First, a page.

I recommend the collection of shorts called The Ossuary and Other Tales particularly the short title film and the longer piece “Don Juan.” “The Ossuary” is a kind of film poem documenting the chapel built from bones in Sedlec, Czechoslavakia–containing bones from the bodies of approximately 40,000 bodies. The disturbing but compelling images are juxtaposed with a soundtrack recorded from a school visit to the church, a teacher lecturing her young students on the work that went into the chapel, but mainly hectoring them with the directive not to touch any of the bones (they must pay a fine if they do!); inevitably one does and the ghoulish tour ends with a vigorous chastisement. It’s a witty film….as much about education as the eerie setting. one may make a chapel of bones but a student cannot touch a single femur.

“Don Juan” is, yes, an adaptation of the legend, with marionettes. when it started, I thought “oh, no…” but minutes into it I was hooked. Chilling, comic, grotesque and suspenseful all at the same time. The marionnettes and the theatrical setting suggest decay, a lost theatricality and an oppressive European past, but the sensibility is one of contemporary modernist irony. the puppets’ impassivity nevertheless suggests an uncanny expressiveness. DVD

For info on The Ossuary

2 thoughts on “Svankmajer”

  1. just put this on my netflix queue. i recently watched alice and i thought it amazing. it gave me exactly the same pleasure i’d always get when i was younger (till, say, my late twenties or possibly even later) and someone would read something to me. maybe kids like being read books because it feels so deeply pleasurable to be sitting over a text with someone else. i am not sure why i lost this easy pleasure. it might be because reading together is the bread and butter of teaching and after a while becomes routine. but alice gave me the pleasure back. one the ways i was aware of that the pleasure was produced was the deeply tactile nature of the film. svankmajer does this by zooming in on moving things and making their sound loud and crisp. every single little movement “sounds” a lot, and very distinctly. it’s as if your sense of hearing were magnified tenfold. even when things go less than well for alice, the pleasure of materiality stays with you. the scenes with the rabbit taking out his watch while sawdust comes out of him (the watch is inside him, and his insides are sawdust) are amazing. the sawdust, of course, clings a bit to the watch and he blows it out each single time. the same vivid sensual pleasure is aroused at all the scenes in which tarts are eaten. when characters bite into the tarts the sound is exquisite. alice’s dainty bites are perfect: this is not a film about greedy and easy interaction with the world of objects. it’s a film about carefully navigating one’s body in the material world, and maybe that’s its pleasure after all: one’s sudden awareness that one is, among other things, an object among objects, also making delicious little noises at every turn.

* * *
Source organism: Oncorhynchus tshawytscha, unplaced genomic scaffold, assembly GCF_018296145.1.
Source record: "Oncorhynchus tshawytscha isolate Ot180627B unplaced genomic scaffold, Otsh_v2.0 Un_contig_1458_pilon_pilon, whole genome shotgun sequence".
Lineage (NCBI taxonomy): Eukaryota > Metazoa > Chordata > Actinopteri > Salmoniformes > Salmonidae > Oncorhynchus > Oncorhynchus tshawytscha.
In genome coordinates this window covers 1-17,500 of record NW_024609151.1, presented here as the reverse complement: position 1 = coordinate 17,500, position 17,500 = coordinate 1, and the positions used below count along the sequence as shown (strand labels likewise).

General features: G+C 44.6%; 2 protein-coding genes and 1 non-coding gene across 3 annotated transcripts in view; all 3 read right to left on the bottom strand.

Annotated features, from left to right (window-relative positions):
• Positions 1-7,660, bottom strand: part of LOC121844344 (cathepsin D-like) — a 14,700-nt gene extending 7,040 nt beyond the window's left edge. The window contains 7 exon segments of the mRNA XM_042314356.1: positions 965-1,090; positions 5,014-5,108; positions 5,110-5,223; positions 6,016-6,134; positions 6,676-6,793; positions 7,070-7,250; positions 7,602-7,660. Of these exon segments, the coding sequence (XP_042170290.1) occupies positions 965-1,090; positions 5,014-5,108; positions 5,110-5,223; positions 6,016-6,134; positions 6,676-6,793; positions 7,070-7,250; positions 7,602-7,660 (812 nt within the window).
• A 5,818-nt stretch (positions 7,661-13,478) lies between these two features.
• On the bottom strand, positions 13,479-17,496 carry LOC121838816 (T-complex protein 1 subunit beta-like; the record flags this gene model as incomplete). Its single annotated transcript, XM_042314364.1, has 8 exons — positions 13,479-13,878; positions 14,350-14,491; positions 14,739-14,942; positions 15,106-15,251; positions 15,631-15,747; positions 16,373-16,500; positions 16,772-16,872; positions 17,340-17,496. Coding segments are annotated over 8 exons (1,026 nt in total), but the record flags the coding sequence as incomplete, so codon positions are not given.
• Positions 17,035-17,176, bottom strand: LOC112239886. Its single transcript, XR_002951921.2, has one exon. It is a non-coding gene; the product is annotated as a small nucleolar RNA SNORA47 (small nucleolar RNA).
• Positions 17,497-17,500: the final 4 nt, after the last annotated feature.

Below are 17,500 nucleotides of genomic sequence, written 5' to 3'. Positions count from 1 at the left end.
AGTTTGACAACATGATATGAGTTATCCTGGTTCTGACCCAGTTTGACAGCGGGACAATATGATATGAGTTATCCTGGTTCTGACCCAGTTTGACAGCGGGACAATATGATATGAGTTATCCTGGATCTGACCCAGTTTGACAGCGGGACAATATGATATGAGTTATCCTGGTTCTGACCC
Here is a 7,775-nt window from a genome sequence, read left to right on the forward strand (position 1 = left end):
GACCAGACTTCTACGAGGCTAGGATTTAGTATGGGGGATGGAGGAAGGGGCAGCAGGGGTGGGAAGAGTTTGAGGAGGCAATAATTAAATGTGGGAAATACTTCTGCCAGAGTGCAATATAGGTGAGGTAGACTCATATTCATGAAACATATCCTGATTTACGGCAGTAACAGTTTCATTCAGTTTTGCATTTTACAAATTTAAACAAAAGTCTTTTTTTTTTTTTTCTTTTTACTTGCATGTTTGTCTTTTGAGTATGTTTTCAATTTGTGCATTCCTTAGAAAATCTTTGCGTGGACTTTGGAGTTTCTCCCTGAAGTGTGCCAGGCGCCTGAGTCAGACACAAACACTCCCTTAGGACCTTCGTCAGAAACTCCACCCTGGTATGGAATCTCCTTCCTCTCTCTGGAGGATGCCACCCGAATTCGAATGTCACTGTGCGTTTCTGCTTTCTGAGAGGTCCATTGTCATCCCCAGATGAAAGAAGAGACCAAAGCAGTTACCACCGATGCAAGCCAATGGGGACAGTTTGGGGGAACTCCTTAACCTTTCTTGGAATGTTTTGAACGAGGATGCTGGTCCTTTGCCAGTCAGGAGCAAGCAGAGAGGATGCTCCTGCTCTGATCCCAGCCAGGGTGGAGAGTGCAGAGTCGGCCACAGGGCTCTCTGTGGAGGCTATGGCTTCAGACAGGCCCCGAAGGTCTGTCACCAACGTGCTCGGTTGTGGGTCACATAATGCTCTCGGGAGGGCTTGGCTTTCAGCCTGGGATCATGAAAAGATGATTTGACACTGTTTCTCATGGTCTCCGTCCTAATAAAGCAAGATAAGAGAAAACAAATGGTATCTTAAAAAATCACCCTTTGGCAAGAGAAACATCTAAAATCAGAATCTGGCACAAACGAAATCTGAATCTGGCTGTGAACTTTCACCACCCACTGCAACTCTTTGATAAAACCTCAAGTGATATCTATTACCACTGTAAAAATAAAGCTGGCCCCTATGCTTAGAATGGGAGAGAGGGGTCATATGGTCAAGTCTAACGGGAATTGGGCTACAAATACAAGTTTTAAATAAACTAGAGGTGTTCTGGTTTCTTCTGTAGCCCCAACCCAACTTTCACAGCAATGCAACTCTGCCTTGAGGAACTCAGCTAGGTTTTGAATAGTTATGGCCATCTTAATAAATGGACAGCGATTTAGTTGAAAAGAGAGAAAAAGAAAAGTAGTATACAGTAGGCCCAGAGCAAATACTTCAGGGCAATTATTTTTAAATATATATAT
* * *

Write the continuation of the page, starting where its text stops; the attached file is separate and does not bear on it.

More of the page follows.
2. I really enjoy Svankmajer’s Faust. I often show the film’s concluding scenes to my students after studying Marlowe’s play and the really enjoy it. I need to see others.

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